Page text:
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Improper Parenting: A Prevalent Issue

Parenting is a major responsibility that an individual faces in his or her lifetime. It is a critical responsibility that can make or break a child’s present and future. Unfortunately, in today’s world, as child abuse and neglect become prevalent, parental responsibilities develop as a serious issue. According to U.S. Department of Health and Human Services, an estimated 905,000 children were victims of maltreatment in FFY 2006. The rate of victimization was 12.1 per 1,000 children in the population and 64.1 percent of victims experienced neglect. Factual evidence confirms that child neglect and abuse is the truth of our society.

To support these figures, a research conducted by Perry, Colwell, and Schick (2002) confirmed that child neglect is the most common form of child maltreatment. According to the authors, a broad definition of neglect is any failure to provide for the basic needs of the child. Now, what are these basic needs? This is a question of definition.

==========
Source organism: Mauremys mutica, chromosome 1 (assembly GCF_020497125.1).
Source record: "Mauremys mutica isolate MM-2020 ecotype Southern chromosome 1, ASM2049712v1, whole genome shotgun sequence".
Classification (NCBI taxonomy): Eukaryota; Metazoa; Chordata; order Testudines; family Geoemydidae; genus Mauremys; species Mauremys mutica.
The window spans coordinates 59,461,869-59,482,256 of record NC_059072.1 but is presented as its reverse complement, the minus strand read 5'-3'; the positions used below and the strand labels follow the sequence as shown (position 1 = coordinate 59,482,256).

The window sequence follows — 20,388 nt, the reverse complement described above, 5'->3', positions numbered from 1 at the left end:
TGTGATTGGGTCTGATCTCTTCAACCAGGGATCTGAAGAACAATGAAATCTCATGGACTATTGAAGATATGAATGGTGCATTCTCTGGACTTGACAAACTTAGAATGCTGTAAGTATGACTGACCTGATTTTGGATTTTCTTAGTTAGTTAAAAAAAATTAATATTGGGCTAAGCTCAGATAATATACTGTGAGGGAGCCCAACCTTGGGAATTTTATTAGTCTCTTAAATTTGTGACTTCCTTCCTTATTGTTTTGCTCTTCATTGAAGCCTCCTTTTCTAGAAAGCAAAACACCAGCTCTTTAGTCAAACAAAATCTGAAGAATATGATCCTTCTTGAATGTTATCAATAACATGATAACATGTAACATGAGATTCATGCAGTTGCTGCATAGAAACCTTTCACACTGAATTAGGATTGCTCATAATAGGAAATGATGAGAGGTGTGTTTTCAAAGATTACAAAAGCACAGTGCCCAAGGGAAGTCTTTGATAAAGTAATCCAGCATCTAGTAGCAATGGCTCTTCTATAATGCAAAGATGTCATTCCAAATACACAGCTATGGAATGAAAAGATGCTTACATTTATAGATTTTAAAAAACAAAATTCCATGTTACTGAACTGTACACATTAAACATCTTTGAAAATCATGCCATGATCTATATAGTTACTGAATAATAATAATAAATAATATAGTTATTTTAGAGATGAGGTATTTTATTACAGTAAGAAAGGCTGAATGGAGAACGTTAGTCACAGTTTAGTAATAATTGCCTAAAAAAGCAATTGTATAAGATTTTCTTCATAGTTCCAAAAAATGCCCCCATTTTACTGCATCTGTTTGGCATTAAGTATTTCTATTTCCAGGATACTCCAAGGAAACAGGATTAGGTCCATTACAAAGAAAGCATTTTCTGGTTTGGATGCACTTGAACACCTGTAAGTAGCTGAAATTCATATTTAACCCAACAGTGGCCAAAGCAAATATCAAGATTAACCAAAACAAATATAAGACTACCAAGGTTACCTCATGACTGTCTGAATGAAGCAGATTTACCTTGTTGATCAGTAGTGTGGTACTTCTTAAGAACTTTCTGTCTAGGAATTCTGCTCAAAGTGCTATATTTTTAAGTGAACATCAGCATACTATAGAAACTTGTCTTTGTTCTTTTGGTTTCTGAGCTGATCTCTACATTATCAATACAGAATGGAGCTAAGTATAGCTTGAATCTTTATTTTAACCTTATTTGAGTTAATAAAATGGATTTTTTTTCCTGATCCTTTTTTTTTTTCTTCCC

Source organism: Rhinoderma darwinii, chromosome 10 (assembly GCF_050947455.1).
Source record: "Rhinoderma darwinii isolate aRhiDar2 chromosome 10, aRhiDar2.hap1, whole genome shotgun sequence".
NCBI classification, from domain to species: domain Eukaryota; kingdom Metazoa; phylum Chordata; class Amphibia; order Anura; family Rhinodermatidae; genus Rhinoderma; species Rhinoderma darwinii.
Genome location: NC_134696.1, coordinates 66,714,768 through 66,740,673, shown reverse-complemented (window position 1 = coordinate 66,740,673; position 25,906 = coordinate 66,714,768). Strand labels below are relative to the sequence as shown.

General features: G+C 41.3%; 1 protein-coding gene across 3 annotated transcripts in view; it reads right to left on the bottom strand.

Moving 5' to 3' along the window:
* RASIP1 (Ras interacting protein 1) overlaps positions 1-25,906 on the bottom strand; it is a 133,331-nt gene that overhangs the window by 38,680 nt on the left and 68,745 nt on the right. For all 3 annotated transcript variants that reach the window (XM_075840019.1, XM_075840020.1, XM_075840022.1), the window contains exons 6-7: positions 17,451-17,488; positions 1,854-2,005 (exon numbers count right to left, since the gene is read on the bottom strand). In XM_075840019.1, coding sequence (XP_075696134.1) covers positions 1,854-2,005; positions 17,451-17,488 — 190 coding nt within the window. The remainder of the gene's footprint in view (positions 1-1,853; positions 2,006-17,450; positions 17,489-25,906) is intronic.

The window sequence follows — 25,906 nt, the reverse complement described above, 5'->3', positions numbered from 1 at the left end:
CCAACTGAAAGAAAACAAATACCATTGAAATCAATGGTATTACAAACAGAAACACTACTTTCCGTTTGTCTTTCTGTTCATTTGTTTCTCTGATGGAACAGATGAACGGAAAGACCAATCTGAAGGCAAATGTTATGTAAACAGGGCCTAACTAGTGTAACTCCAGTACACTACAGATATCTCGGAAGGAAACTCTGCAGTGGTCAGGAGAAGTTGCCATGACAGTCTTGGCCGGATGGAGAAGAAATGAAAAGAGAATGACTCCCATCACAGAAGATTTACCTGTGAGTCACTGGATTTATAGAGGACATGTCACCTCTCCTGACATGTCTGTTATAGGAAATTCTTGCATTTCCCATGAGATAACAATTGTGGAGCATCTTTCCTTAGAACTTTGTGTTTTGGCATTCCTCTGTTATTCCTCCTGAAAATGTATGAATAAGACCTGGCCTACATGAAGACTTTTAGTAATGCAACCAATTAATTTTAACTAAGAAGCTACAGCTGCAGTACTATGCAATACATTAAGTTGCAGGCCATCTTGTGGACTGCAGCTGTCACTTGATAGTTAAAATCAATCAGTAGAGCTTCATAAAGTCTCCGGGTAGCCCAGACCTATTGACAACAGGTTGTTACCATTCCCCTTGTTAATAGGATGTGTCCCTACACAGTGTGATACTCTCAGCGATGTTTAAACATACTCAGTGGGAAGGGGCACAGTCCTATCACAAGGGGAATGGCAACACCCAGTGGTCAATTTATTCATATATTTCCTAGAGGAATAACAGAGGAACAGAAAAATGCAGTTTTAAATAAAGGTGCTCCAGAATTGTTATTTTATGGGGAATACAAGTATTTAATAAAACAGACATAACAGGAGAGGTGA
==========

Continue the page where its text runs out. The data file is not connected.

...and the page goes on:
Maslow answers this question by defining the five human needs. He uses a pyramid to illustrate that one grows based on the lower needs. At the very bottom of the pyramid are the physiological needs such as food, air, and sleep, which must be met before any other needs. Safety, love and belongingness, and self-esteem needs continue to build on the pyramid; self-actualization needs are at the very top. If a child’s needs are examined using Maslow’s Hierarchy of Needs, then basic needs of a child can be determined.

As child abuse and neglect cases are mounting, improper parenting is becomes a prevalent issue. How often do we read such cases in the newspapers? According to the U.S. Department of Health and Human Services (2006), the rate of all children who received an investigation or assessment increased from 43.8 per 1,000 children for 2002 to 47.8 per 1,000 children for 2006. Keep in mind that statistics only reveal the number reported to authorities and not the actual incidents.

As millions of children are affected each year due to maltreatment, improper parenting emerges as a serious issue. It is an issue and not a problem. A problem can be solved, but an issue can only be continuously tackled; therefore, improper parenting cannot be eliminated. However, the effects of it can be significantly reduced if tackled properly.

To read more about feasibility and recommendations to tackle this issue, email the author.

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